In March, students will have the opportunity to dedicate their spring breaks to civic engagement through a new program, Jumbo Spring Break, which was collaboratively designed over the last semester by the Dean of Students Office, Tufts Community Union Senate, Tisch College of Civic Life, Career Center and the Chaplaincy.
The new experience is a five-day commitment coinciding with spring break that will offer a curated list of activities based on one of three themes: politics and government, sustainability, and housing and human services. Regardless of theme, students will be offered the opportunity to explore career paths and engage in social events with other students.
Senior Julian Chun and first-year Lenka Smiljanic are the student coordinators for the program.
“We’re starting a completely new experience, built for students by students … [alongside] the Office of Student Life and other offices that we’re collaborating with … to give an opportunity to all different students with all different interests,” Smiljanic said.
According to TCU Senate President Arielle Galinsky the idea for Jumbo Spring Break stemmed from a desire to provide students with a spring break opportunity that is both “meaningful and different” from their normal Tufts experience. Galinsky said that the program is meant as an alternative to the “extraordinarily expensive” options of flying home or traveling for the week long holiday.
“Originally … the idea was that we would offer … trips with an academic or research component to it,” Galinsky said. “We weren’t able to make that happen for this year, but it might happen in future years.”
Students will choose a track of their interest, regardless of prior knowledge, and will participate in “career treks” in collaboration with Tufts Career Center, leading them towards opportunities to make connections and meet individuals — many of them Tufts alums — in the workplace.
“It will be set up [like] a [pre-orientation] type of format where you have about five days of programming. Part of the day will be in the interest of your track … and the other part of the day will be social activities,” Galinsky said.
For the politics and government track, Galinsky said, students might tour the State House, meet government officials and help citizens sign up for voting, while participants in the housing and human services track might participate in projects with the Somerville Homeless Coalition and Habitat for Humanity. Full activity schedules will not be given to participants until March.
“I did the FOCUS pre-orientation. … I had an amazing time and it influenced me to come here,” first-year Adriana Bussel-Alonso said.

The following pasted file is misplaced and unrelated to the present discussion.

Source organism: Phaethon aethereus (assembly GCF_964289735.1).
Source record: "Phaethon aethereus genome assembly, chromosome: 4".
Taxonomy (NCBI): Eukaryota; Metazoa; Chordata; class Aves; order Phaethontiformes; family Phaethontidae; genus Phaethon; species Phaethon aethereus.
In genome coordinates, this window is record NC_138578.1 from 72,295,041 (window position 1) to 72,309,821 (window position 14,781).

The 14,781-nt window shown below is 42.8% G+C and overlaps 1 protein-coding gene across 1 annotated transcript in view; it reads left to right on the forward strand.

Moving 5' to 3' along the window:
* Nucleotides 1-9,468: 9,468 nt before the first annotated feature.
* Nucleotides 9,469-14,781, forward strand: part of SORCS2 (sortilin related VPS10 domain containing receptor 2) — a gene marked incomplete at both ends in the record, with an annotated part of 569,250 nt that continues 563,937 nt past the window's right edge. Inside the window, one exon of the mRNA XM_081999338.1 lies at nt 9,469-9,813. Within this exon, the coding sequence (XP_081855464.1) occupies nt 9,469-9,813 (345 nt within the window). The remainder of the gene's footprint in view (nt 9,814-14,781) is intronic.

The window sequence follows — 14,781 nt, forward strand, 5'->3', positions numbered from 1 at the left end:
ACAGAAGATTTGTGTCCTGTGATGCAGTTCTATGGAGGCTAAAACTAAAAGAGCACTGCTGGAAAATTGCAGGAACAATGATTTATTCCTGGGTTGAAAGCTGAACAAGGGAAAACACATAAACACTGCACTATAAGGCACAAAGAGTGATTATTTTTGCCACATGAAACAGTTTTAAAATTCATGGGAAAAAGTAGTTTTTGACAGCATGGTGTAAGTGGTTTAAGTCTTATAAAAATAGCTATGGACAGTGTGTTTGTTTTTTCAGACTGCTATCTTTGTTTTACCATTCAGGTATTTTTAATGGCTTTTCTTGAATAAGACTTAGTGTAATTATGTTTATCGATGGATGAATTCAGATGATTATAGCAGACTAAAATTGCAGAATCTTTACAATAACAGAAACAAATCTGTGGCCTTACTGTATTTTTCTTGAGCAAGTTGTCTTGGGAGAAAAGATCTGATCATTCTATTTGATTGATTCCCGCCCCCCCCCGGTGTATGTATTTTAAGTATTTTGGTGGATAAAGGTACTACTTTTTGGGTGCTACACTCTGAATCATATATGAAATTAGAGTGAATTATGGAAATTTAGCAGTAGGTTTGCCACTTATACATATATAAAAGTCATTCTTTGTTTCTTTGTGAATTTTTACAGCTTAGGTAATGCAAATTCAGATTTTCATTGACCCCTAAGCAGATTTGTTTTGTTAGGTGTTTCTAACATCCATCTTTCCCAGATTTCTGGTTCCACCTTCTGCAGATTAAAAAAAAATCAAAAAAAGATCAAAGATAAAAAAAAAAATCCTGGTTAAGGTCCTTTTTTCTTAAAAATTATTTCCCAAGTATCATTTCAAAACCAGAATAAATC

According to Chun, experiences will be localized to Medford and Somerville in order to form “more beneficial and reciprocal relationships” with local civic leaders.
“[This is] something new that's going to not only benefit myself, but [will also] benefit the university and the community around me. I think that's what's really special about this,” Chun said.
Jumbo Spring Break aims to fulfill Tufts’ civic engagement mission while presenting social opportunities that allow students interested in engaging with the Medford/Somerville community to have meaningful experiences.
“One of the main reasons why I came to Tufts is because I was drawn to the whole idea of being engaged with the communities. … I want to connect more with underserved areas,” Paola Landeros, a first-year student interested in the program, said.
Students participating in the program will reside in their usual housing during the week, either on-campus dorms or off-campus housing for upperclassmen.
The program’s $500 fee will include all meals, transportation and event expenses for the weeklong program. In seeking accessibility and affordability, the TCU Senate will provide scaling financial assistance based on students’ preexisting financial aid.
Planning for the program started last semester but the idea for a curated spring break experience has been in the works for about a year, the coordinators said.
“An advantage of me being a senior and [Smiljanic] being a first-year was also that we have those both sides of what’s new and upcoming and what has already happened,” Chun said.
Both Chun and Smiljanic have been talking to various student organizations on campus and have heard good responses from Tufts students.
“We have had quite a few sign-ups so far. … People are actually interested in something like this happening,” Smiljanic said.
In aiming for inclusivity, the student coordinators emphasized that there is no selection process for Jumbo Spring Break.
“It's first come, first serve; anyone and everyone is welcome,” Chun said.
The application deadline for Jumbo Spring Break is Feb. 5.